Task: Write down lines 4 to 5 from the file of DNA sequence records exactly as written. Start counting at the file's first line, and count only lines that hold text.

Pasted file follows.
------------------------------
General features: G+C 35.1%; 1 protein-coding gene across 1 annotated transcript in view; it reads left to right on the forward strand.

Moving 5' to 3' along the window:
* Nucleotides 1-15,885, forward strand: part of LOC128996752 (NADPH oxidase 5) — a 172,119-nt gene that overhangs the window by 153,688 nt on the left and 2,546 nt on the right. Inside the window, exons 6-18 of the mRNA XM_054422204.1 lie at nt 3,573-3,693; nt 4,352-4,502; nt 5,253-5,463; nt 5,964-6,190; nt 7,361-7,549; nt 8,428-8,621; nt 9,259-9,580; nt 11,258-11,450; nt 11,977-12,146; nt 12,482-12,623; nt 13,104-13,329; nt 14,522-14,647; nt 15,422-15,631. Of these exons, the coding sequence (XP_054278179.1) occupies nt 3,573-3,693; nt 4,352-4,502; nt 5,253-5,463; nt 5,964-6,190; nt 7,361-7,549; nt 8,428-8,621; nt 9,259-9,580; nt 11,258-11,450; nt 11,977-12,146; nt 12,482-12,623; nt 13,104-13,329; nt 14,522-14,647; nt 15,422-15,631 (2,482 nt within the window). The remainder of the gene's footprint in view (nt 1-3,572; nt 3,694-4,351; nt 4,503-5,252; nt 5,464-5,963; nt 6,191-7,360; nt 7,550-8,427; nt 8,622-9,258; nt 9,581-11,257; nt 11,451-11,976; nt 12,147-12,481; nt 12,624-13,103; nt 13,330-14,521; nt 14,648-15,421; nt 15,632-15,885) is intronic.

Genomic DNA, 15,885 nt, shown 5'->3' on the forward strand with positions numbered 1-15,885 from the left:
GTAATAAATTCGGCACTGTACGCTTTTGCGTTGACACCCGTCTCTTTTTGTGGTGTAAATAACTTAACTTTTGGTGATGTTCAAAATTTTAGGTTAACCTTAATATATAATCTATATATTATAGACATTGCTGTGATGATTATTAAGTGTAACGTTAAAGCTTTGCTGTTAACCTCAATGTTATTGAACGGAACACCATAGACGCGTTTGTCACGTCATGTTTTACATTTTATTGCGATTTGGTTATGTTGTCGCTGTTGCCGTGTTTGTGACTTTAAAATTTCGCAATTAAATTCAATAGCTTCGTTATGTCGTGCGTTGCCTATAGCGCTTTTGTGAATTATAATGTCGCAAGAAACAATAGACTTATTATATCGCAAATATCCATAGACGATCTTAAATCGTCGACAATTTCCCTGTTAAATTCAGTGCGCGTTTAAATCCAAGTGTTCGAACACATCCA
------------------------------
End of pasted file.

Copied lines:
Genomic DNA, 15,885 nt, shown 5'->3' on the forward strand with positions numbered 1-15,885 from the left:
GTAATAAATTCGGCACTGTACGCTTTTGCGTTGACACCCGTCTCTTTTTGTGGTGTAAATAACTTAACTTTTGGTGATGTTCAAAATTTTAGGTTAACCTTAATATATAATCTATATATTATAGACATTGCTGTGATGATTATTAAGTGTAACGTTAAAGCTTTGCTGTTAACCTCAATGTTATTGAACGGAACACCATAGACGCGTTTGTCACGTCATGTTTTACATTTTATTGCGATTTGGTTATGTTGTCGCTGTTGCCGTGTTTGTGACTTTAAAATTTCGCAATTAAATTCAATAGCTTCGTTATGTCGTGCGTTGCCTATAGCGCTTTTGTGAATTATAATGTCGCAAGAAACAATAGACTTATTATATCGCAAATATCCATAGACGATCTTAAATCGTCGACAATTTCCCTGTTAAATTCAGTGCGCGTTTAAATCCAAGTGTTCGAACACATCCA